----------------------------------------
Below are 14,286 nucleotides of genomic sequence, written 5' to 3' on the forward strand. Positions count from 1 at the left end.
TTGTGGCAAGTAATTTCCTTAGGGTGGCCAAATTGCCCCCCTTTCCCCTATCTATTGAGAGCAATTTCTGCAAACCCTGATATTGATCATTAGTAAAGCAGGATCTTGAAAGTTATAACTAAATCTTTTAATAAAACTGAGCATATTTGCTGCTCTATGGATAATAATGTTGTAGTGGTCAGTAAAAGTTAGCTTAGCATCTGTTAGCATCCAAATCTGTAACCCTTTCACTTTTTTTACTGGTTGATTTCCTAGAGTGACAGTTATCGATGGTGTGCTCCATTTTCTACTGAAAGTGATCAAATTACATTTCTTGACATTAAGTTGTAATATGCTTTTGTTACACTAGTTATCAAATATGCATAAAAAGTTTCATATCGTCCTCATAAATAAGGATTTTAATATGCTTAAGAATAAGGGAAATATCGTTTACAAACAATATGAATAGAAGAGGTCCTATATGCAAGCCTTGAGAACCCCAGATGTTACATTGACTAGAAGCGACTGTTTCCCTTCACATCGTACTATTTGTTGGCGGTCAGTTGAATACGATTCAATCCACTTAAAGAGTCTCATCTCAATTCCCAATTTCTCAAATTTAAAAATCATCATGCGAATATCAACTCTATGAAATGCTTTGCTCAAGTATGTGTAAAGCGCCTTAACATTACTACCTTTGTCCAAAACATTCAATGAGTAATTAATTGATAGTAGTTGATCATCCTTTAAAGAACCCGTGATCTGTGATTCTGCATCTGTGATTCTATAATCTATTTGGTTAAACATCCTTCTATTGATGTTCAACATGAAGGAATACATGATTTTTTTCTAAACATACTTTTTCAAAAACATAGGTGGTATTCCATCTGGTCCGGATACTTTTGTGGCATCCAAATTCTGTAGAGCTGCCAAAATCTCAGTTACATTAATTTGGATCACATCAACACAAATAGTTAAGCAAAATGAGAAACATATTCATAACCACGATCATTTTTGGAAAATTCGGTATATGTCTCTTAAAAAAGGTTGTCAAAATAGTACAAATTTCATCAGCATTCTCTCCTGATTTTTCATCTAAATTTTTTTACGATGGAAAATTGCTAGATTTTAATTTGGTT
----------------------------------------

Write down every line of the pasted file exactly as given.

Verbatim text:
Below are 14,286 nucleotides of genomic sequence, written 5' to 3' on the forward strand. Positions count from 1 at the left end.
TTGTGGCAAGTAATTTCCTTAGGGTGGCCAAATTGCCCCCCTTTCCCCTATCTATTGAGAGCAATTTCTGCAAACCCTGATATTGATCATTAGTAAAGCAGGATCTTGAAAGTTATAACTAAATCTTTTAATAAAACTGAGCATATTTGCTGCTCTATGGATAATAATGTTGTAGTGGTCAGTAAAAGTTAGCTTAGCATCTGTTAGCATCCAAATCTGTAACCCTTTCACTTTTTTTACTGGTTGATTTCCTAGAGTGACAGTTATCGATGGTGTGCTCCATTTTCTACTGAAAGTGATCAAATTACATTTCTTGACATTAAGTTGTAATATGCTTTTGTTACACTAGTTATCAAATATGCATAAAAAGTTTCATATCGTCCTCATAAATAAGGATTTTAATATGCTTAAGAATAAGGGAAATATCGTTTACAAACAATATGAATAGAAGAGGTCCTATATGCAAGCCTTGAGAACCCCAGATGTTACATTGACTAGAAGCGACTGTTTCCCTTCACATCGTACTATTTGTTGGCGGTCAGTTGAATACGATTCAATCCACTTAAAGAGTCTCATCTCAATTCCCAATTTCTCAAATTTAAAAATCATCATGCGAATATCAACTCTATGAAATGCTTTGCTCAAGTATGTGTAAAGCGCCTTAACATTACTACCTTTGTCCAAAACATTCAATGAGTAATTAATTGATAGTAGTTGATCATCCTTTAAAGAACCCGTGATCTGTGATTCTGCATCTGTGATTCTATAATCTATTTGGTTAAACATCCTTCTATTGATGTTCAACATGAAGGAATACATGATTTTTTTCTAAACATACTTTTTCAAAAACATAGGTGGTATTCCATCTGGTCCGGATACTTTTGTGGCATCCAAATTCTGTAGAGCTGCCAAAATCTCAGTTACATTAATTTGGATCACATCAACACAAATAGTTAAGCAAAATGAGAAACATATTCATAACCACGATCATTTTTGGAAAATTCGGTATATGTCTCTTAAAAAAGGTTGTCAAAATAGTACAAATTTCATCAGCATTCTCTCCTGATTTTTCATCTAAATTTTTTTACGATGGAAAATTGCTAGATTTTAATTTGGTT